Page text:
Stephanie is an army brat who lived in many countries around the world and loved it. She authored humorous online devotionals and grammar articles for several years, and co-authored two novels with her Marine Corps husband, Don. They raised their three children in Indianapolis, and now enjoy 12 grandchildren.
What did you want to be as a child (and did that dream come true)?
Stephanie: I had two wonderful dreams as a child. The first was to marry a farmer and have 12 children, with a horse, dog and TV for each kid. Fortunately, that did not come true—although I did marry a farmer’s son and have three children, with a fair supply of dogs, cats, canaries, parakeets, hamsters and guinea pigs. Only one TV, though—in the family room, with heavy restrictions on who watched what when. Aw, the sad realities of adulthood!
My second dream was to become a writer, as I loved reading and I loved entertaining my peers with stories. Fortunately, that did come true! But not until my husband, Don, who has dyslexia and seldom reads books (but is a big movie buff) decided out of the blue to write a novel. Eventually he asked me to join him, and eventually I did. We ended up making a great team—which is sorta romantic, you know! Sigh.
Where do you get the inspiration for your plots?
Stephanie: Well, that’s part of how my hubby and I make a great team. He’s the plotter, and I’m the pantster. He writes the basic plot, then I take it under my wing and, well, rewrite it. He is all about action, action, action (and quite good at it), but the characters are flat and the setting is minimal. As a pantster, I happily develop the scenes and add dimension to the characters and color to the setting. I also do the research and shape the theme. By the way, none of this happened at the snap of our fingers. We attended writing conferences, took classes, and joined a critique group. At the end of 10 years, we finally felt ready to be published.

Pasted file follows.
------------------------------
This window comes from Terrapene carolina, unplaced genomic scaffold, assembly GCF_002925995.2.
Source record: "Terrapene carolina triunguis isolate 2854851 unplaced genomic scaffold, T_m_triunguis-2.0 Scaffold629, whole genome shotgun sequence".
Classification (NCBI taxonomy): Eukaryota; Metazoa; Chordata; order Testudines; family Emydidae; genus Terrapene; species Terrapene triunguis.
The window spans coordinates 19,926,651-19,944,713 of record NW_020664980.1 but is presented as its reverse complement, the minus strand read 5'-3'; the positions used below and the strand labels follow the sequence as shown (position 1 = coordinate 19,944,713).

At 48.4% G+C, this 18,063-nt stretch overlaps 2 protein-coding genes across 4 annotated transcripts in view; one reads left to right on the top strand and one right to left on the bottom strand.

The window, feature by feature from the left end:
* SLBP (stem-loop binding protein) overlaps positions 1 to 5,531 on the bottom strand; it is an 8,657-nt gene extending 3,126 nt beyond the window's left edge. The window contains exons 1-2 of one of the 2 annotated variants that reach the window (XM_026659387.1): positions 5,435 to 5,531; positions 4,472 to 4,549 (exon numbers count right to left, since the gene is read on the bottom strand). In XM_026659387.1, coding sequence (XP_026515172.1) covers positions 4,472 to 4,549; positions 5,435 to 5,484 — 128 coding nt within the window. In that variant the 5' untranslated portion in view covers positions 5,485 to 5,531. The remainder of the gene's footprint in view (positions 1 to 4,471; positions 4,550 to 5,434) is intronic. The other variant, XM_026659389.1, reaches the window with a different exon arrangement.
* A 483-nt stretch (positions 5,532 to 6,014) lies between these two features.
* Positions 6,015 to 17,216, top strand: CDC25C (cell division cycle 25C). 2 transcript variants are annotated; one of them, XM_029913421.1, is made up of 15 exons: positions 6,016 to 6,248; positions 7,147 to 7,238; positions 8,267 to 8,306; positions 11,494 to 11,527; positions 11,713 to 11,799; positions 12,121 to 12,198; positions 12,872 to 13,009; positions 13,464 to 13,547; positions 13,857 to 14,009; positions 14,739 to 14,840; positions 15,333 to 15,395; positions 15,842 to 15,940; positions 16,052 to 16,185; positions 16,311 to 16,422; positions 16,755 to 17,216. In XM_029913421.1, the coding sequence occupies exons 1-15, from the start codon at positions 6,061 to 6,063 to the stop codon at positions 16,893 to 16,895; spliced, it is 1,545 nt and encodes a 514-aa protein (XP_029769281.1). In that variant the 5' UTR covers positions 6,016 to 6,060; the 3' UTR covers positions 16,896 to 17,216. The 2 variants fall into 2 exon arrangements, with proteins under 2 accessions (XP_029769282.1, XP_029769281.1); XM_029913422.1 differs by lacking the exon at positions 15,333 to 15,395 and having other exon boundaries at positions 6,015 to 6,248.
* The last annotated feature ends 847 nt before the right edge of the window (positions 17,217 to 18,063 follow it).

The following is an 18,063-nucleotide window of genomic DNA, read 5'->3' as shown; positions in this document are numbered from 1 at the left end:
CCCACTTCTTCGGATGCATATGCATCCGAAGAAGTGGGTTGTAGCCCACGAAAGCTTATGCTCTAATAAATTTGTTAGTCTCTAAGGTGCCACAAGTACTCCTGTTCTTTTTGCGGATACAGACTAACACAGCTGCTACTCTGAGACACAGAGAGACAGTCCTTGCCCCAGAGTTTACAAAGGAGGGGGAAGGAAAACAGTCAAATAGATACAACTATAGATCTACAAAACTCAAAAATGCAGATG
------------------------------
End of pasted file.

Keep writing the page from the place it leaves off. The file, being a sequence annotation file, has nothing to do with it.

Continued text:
What has been most rewarding about writing romantic suspense?
Stephanie: I love combining the fast action of suspense with the slow simmer of romance. Sort of like the combo of sweet and salty so popular today. Delicious!
What is absolutely essential for you to write?
Stephanie: There are three essentials for me as a pantster-writer. First is an unending supply of coffee—yep, I’m the embodiment of that definition of a writer as “a person capable of transforming caffeine into books.” Second is absolute quiet with no distractions (whew, we’re empty-nesters). Third is a block of time because I don’t write the story, I weave it. That requires a lot of concentration to keep hold of all the threads, and my progress is painfully slow. Snatching minutes here and there simply isn’t a reality for me.
Current book: Stranded: A Novel
A Marine Corps reservist on an anniversary cruise with his dying wife ends up shipwrecked and bereaved with three survivors, unaware that one is responsible for his wife’s death.